* See Scott's Life of Dryden, p. 18.

ton's object to direct his reply immediately against the King and consequently to consider the Icon Basilikè as the production of the royal pen, he could not altogether refrain from intimating his suspicions of its authenticity. “ But as to the author of these soliloquies,” (he observes,) “ whether it were undoubtedly the late King, as is vulgarly believed, or any secret coadjutor, and some stick not to name him, it can add nothing to nor shall take from the weight, if any be, of reason which he brings.”u “ Bụt the matter here considerable is not whether the King, or his household rhetorician, have made a pithy declamation against tumults, but first whether there were tumults or not,'* &c. To these suspicions Milton was obviously led by the internal evidence of the work, which seemed strongly tainted with the pedantry of the gown and discovered in its style a more scholastic and artificial form than was likely to be the result of the education and the habits of a prince.

On a passage in this production, in which is introduced the word, demagogue, at that time not common in our language, our author remarks, “ Setting aside the affrightment of

u P. W. ii. 421.

* Ibid. 398.

this goblin-word; for the King, by his leave, cannot coin English, as he could money, to be current: and it is believed this wording was above his known style and orthography, and accuses the whole composure to be con .. scious of some other author.”y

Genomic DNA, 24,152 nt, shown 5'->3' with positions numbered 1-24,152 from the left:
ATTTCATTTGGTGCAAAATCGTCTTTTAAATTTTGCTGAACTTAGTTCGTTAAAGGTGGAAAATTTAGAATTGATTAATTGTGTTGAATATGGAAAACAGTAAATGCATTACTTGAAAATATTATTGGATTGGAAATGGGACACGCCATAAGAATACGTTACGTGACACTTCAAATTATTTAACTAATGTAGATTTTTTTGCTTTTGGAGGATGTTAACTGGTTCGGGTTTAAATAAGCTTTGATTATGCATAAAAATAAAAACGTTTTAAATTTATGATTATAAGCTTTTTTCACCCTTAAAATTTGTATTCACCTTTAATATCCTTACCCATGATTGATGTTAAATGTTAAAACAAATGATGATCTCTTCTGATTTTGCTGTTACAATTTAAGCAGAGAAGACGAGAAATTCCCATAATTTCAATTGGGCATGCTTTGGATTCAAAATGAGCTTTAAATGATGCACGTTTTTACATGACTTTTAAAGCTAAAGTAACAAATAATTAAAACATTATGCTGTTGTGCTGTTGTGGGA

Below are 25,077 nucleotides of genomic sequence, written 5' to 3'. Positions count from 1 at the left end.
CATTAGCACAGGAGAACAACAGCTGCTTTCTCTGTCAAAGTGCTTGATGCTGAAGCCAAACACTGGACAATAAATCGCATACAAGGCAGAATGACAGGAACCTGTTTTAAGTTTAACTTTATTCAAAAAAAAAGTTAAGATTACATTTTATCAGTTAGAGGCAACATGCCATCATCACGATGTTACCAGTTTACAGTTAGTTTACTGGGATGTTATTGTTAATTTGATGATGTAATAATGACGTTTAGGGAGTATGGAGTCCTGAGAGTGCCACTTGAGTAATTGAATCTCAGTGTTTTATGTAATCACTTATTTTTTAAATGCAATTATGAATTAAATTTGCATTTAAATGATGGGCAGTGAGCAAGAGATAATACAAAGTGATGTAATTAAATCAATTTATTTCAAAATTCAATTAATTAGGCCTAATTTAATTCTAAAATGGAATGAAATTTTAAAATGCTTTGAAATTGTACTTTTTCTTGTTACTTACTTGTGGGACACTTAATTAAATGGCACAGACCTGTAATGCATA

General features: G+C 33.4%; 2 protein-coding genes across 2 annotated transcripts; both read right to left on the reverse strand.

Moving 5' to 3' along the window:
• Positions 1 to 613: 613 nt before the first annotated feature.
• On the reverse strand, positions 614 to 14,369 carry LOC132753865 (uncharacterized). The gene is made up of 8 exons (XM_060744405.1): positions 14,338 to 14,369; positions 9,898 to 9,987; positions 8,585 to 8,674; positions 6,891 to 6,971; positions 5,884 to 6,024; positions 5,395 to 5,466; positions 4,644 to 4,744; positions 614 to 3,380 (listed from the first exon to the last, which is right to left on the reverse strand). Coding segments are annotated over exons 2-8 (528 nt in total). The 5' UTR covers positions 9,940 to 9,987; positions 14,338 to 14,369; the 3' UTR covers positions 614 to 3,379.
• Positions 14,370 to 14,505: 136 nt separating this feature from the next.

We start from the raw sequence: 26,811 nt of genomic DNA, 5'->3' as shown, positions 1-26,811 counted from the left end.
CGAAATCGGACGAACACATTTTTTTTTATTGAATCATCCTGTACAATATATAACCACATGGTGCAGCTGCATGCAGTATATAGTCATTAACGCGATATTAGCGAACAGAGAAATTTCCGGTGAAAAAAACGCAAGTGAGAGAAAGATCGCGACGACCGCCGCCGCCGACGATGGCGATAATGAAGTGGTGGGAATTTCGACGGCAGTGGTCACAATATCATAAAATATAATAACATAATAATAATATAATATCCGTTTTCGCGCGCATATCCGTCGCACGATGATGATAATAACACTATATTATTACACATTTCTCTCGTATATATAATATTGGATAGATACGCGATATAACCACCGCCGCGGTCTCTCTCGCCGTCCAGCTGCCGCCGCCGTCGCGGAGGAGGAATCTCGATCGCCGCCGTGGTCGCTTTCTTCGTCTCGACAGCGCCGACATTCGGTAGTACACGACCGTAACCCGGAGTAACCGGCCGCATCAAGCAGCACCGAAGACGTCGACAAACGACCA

“ These petty glosses and conceits,” says the Iconoclastes in another place,“ on the high and secret judgments of God, besides the boldness of unwarrantable commenting, are so weak and shallow and so like the quibbles of a court sermon, that we may safely reckon them either fetched from such a pattern, or that the hand of some household priest foisted them in.”?

These feelings of doubt respecting the author of the Icon were not wholly confined to Milton: for the same internal evidence of forgery which in this instance had influenced his judgment, was sufficiently strong to inAuence the conviction of others. In an able work, published, soon after the Iconoclastes, in 1649, with the title of " 'Eixwv åanden” (Icon alethine) or the true Image, the charge of spuriousness is brought and urged with great power against the Icon; which is ascribed by this anonymous writer, who exhibits much of

9 P.W. ii. 427.

z Ibid. 452.

Milton's spirit, to a doctor of the Church of England, seeking, by an enterprize so meritorious with his party as this serviceable fraud, to force his way on a fortunate change of things to some of the rich preferments of his church. To this work is prefixed a frontispiece, in which, on a curtain's being drawn aside by a hand issuing from the roof, is discovered a dignitary of the English Church in his full canonical dress : and beneath are inscribed the following lines,

following lines, which, in their close connexion with my subject, have sufficient merit to justify me for inserting them,

The curtain's drawn: all may perceive the plot,
And him, who truly the black babe begot.
Whose sable mantle makes me bold to say,
A Phaeton Sol's chariot ruled that day.
Presumptuous Priest ! to skip into the throne;
And make the King his bastard issue own!
The author therefore hath copceived it meet,
The doctor should do penance in this sheet.a

1

But neither the charge of forgery against the King's book, as it was then called, thus

a This work, (which was printed in London by Thomas Paine in 1649) was answered the same year, by a very inferior writer in a pamphlet entitled “ 'Erxwv oj oss,” or “ the faithful Image," -and these productions may be regarded as the precursors of that long and violent controversy, which, after some interval, ensued on the subject of the authenticity of the Icon.